Chinese demand looks set to continue

In 2015, the European Union exported just over a million tonnes of pork to China. Trade stats for the first few months of 2016 suggest a significant increase in exports, and this looks to be a continuing trend.

There is a supply shortage in China and with both the US and EU oversupply situation, there is a good opportunity to meet the Chinese deficit.

Our IMTA export director was recently interviewed by Reuters about this situation. IMTA represents international meat traders who play a crucial role in moving product from areas of oversupply to areas where there is a shortage and, similarly, where certain products are unpopular to where they are delicacies. Traders are well-connected with plants in the EU to assist them in accessing a multitude of global markets for which the traders have expertise and local contacts.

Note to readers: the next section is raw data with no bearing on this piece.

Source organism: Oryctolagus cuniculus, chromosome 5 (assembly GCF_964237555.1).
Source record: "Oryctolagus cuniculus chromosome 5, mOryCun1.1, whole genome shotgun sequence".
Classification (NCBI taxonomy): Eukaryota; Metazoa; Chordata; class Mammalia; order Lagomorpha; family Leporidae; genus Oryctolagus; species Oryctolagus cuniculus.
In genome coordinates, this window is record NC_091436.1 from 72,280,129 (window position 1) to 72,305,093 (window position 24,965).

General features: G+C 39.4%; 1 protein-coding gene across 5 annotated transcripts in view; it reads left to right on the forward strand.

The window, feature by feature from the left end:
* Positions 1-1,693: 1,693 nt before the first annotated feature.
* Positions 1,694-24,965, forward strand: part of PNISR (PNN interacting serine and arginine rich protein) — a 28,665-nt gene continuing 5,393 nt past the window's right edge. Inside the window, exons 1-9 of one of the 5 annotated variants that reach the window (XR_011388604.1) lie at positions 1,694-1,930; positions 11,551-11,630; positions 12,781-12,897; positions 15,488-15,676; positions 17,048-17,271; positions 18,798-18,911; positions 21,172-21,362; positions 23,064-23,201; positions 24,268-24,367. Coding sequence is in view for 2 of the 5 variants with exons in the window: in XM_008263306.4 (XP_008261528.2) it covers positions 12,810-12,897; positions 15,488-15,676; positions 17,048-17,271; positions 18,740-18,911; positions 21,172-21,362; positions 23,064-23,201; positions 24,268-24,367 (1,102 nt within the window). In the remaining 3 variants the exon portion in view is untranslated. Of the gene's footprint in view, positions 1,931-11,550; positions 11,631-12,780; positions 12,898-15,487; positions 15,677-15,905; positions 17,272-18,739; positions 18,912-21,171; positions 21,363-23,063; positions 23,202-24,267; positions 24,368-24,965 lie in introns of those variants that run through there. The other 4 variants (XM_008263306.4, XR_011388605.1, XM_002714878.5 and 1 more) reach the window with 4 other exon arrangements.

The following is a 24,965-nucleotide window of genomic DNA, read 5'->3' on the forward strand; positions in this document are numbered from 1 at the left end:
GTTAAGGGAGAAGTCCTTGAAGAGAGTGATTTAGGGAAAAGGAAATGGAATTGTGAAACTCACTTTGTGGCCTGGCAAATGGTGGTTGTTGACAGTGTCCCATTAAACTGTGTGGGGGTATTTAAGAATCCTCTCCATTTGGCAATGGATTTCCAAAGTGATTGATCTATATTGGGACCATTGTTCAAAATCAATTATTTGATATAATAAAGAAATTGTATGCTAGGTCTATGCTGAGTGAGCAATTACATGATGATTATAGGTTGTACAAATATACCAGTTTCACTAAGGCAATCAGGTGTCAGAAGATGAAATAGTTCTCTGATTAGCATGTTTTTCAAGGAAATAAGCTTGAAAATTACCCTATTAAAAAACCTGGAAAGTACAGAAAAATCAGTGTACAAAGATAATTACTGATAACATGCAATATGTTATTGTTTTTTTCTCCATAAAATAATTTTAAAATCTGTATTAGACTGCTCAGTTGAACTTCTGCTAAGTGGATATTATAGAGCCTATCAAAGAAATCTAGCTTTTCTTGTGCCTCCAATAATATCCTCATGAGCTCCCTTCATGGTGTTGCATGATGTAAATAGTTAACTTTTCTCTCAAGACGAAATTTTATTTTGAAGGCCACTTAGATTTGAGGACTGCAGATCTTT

EU Agri Commissioner Phil Hogan recently returned from a visit to China and Japan, for which he was accompanied by a delegation from the agricultural industry. Following his visit he reported that it looks hopeful that there will be Chinese inspections for beef later this year in several member states.

Commissioner Hogan has committed to continue these visits to promote EU agricultural exports to markets around the world.

While the EU is interested in increasing its exports to the Chinese market, China has lodged a case with the WTO against the EU regarding the lack of access for Chinese exports of cooked duck to the EU. It would be a positive step to see the EU grant China some concession and enable a more cooperative and productive approach to the meat trade between the two.

IMTA supports the increase in opportunities for trade for imports and for exports as flexibility of supply makes for better food security and consumer choice.

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